Here are four considerations as you prepare for the possibility that the legislation may become law.
The CARES Act may seem like a very long time ago, now that sweeping tax reform could be imminent. Still, the Act contained helpful incentives for charitable giving. Instead of the usual caps, eligible taxpayers may deduct up to 100% of AGI for cash gifts made directly to qualifying charities in 2021.
It’s possible that the top capital gains rate could increase immediately to 25%, up from 20%, for certain high income individuals. Although there are transition provisions that would apply in some circumstances. For your clients who may have been on the fence about donating highly-appreciated assets to charity, the higher tax rate (and the corresponding higher amount of tax that can be avoided) might be enough to tip the scales in favor of philanthropy.
Client households earning $1 million or more in annual income would see their taxes go up under the proposed legislation. The Joint Committee on Taxation indicates that this represents an increase in these households’ average federal tax rates from 30.2% to 37.3%. Other tax increases in the proposed legislation include a 3% surtax on income over $5 million and additional tax hits on business owners and business income. These high-income clients may decide to increase their annual charitable giving, effectively redirecting funds to charity that would otherwise go to taxes.
For the last few years, estate plans enjoyed more breathing room, thanks to the high estate and gift tax exemptions. For estate and gift transfers after December 31, 2021, under the proposed new law, these exemptions would return to their pre-2017 levels of $5 million (adjusted for inflation), instead of the current inflation-adjusted level of $11.7 million. The increase in taxes may prompt wealthy families to consider increasing charitable gifts and bequests to reduce their taxable estates.
Some good news? As it is currently proposed, the legislation does not impact the step up in basis for capital gains tax purposes. Bad news? The legislation effectively ends the use of the grantor trust as an estate planning technique because trust assets would be pulled back into the estate at the taxpayer’s death.
S Corporation, or limited liability company? That’s a question many family businesses grapple with in their formative stages. For years, S Corporations were frequently preferred for small businesses that wanted the protection of a corporate structure versus a traditional partnership. In the 1990s, limited liability companies, or LLCs, rose in popularity because they offered both favorable tax treatment and corporation-like protections. In recent years, lower tax rates have contributed to the resurgence of traditional C Corporations as a viable structure for a business.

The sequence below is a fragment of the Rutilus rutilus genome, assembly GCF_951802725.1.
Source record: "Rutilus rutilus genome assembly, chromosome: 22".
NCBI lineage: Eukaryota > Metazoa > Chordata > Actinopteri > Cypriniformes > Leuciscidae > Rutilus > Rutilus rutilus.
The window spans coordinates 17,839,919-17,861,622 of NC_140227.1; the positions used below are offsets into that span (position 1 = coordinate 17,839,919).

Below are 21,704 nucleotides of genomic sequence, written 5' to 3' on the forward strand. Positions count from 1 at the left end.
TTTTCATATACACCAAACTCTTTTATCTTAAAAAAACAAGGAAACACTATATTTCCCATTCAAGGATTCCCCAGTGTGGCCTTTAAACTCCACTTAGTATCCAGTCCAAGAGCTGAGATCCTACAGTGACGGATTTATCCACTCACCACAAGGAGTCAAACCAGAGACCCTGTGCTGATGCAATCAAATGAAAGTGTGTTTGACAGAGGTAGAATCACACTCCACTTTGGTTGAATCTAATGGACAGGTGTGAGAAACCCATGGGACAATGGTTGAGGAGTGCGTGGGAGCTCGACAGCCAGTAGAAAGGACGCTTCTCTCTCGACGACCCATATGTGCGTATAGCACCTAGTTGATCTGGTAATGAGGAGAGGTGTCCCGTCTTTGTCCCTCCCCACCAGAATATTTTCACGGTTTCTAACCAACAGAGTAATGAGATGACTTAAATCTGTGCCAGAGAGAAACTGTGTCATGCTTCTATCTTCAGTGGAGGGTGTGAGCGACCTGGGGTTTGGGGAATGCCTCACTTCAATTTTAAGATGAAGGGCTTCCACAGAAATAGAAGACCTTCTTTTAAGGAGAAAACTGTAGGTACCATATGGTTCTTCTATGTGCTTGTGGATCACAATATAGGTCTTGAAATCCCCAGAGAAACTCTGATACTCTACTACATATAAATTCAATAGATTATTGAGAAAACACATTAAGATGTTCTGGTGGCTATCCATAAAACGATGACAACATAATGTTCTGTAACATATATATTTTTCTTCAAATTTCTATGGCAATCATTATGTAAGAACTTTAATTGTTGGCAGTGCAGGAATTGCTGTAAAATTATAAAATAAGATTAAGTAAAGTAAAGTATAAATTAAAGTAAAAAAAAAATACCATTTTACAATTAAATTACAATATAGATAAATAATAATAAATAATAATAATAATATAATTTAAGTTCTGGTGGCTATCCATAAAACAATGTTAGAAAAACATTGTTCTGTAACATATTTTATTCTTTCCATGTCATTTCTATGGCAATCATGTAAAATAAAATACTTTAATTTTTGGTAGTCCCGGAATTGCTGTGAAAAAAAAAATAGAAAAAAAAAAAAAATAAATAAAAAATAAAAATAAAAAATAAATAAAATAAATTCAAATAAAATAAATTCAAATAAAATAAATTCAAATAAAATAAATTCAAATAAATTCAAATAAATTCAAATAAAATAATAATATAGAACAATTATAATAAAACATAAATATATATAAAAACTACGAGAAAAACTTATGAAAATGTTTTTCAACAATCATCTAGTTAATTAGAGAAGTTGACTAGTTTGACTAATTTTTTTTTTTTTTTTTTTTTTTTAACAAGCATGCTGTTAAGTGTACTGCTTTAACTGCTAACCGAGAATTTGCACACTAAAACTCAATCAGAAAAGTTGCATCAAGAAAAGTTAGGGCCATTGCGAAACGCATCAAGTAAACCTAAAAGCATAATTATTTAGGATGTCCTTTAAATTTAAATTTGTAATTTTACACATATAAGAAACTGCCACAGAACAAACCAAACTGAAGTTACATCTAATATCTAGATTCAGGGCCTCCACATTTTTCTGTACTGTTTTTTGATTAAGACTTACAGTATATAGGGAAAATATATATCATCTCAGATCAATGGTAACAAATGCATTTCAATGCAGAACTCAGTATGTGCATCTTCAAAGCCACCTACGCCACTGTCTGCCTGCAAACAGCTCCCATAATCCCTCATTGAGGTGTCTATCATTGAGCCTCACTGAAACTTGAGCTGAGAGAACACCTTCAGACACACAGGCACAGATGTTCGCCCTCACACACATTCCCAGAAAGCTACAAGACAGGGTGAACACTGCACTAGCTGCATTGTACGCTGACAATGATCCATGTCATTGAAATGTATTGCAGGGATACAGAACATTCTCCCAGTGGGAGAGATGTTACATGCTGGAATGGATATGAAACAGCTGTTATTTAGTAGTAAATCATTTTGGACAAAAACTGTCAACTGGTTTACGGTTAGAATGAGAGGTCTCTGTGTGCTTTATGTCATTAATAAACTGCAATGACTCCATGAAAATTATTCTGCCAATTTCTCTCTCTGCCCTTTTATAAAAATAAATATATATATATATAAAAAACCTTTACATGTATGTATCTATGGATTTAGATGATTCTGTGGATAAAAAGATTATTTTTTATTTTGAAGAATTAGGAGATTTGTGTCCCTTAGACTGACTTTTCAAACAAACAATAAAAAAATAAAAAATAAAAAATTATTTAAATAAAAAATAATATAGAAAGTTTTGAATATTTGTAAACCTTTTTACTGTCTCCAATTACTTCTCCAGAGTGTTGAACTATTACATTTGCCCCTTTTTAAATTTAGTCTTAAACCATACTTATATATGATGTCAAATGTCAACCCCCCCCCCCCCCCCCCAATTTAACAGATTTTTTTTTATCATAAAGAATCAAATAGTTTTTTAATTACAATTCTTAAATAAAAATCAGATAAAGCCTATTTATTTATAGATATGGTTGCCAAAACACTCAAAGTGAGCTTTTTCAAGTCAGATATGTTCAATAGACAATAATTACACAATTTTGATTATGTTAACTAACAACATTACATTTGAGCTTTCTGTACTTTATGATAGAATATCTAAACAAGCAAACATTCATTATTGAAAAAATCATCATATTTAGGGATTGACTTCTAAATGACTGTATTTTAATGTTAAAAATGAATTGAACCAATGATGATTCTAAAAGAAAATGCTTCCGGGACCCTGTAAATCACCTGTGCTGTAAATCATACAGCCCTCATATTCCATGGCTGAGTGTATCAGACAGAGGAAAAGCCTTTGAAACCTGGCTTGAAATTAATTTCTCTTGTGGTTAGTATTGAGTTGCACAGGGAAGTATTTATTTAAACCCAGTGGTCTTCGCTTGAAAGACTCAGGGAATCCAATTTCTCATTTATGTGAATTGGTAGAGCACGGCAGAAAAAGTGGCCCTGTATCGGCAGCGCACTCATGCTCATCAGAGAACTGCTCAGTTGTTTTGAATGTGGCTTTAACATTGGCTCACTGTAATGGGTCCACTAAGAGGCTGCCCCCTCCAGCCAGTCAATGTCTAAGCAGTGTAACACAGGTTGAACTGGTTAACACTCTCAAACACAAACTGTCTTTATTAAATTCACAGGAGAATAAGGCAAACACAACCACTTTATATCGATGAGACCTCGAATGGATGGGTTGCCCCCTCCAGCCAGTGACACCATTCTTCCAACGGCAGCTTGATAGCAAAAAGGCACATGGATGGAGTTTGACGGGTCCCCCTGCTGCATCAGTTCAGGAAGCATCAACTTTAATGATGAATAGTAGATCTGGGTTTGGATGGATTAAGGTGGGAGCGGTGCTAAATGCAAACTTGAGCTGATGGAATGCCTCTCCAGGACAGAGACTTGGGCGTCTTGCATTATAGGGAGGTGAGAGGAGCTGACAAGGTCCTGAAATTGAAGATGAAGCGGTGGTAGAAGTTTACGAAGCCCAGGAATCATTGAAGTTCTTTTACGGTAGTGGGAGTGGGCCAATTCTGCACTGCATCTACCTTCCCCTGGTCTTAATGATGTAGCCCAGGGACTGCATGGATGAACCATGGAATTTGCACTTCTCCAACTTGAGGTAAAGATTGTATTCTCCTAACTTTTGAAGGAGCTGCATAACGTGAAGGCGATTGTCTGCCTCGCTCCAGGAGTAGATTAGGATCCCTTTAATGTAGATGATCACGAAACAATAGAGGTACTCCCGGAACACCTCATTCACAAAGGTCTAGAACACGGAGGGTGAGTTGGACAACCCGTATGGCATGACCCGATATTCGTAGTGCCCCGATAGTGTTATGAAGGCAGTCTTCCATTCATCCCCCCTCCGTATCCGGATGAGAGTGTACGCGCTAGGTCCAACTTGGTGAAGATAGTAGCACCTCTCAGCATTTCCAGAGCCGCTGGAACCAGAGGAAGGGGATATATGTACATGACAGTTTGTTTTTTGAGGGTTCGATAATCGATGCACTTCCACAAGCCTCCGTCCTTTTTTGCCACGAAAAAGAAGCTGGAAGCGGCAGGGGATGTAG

Since the adoption of laws and regulations decades ago making them advantageous, many S Corporations and LLCs have grown into thriving, highly-valuable businesses that are owned by your clients and are therefore now the subject of your estate planning work. So, too, have grown many clients’ desires to unlock these assets to fulfill charitable goals.
Many advisors find themselves discussing the benefits of donating S Corp stock to a charity prior to the sale of a business, but rarely do advisors feel prepared for that discussion with a client. That’s why it is important to be generally aware of the rules before the topic arises in a client meeting. A discussion with your client is especially important as business succession plans are crafted because many business owners want to minimize tax liability and also give back to the communities where their businesses have flourished. As an advisor, you have a responsibility to understand what might be possible.
Donating S Corp stock to a charitable organization is an important option that your clients will want to consider, and understanding the complexities is critical. Three factors are particularly important:
“Incidents of ownership” three powerful words in estate planning where life insurance is concerned. The phrase is a key component of Internal Revenue Code Section 2042, which provides for the inclusion in a taxpayer’s gross estate, for estate tax purposes, of the proceeds of insurance policies on the taxpayer’s life under two circumstances. First, if the proceeds are actually received by the estate, they are included. Second, proceeds are included in an estate when the money is received by named beneficiaries other than the estate if the taxpayer died possessing “incidents of ownership” in the policy.
Before you assist your client with a gift of life insurance to a charity, here are four pointers:
The team at the community foundation is a resource and sounding board as you serve your philanthropic clients. We understand the charitable side of the equation and are happy to serve as a secondary source as you manage the primary relationship with your clients. This newsletter is provided for informational purposes only. It is not intended as legal, accounting, or financial planning advice.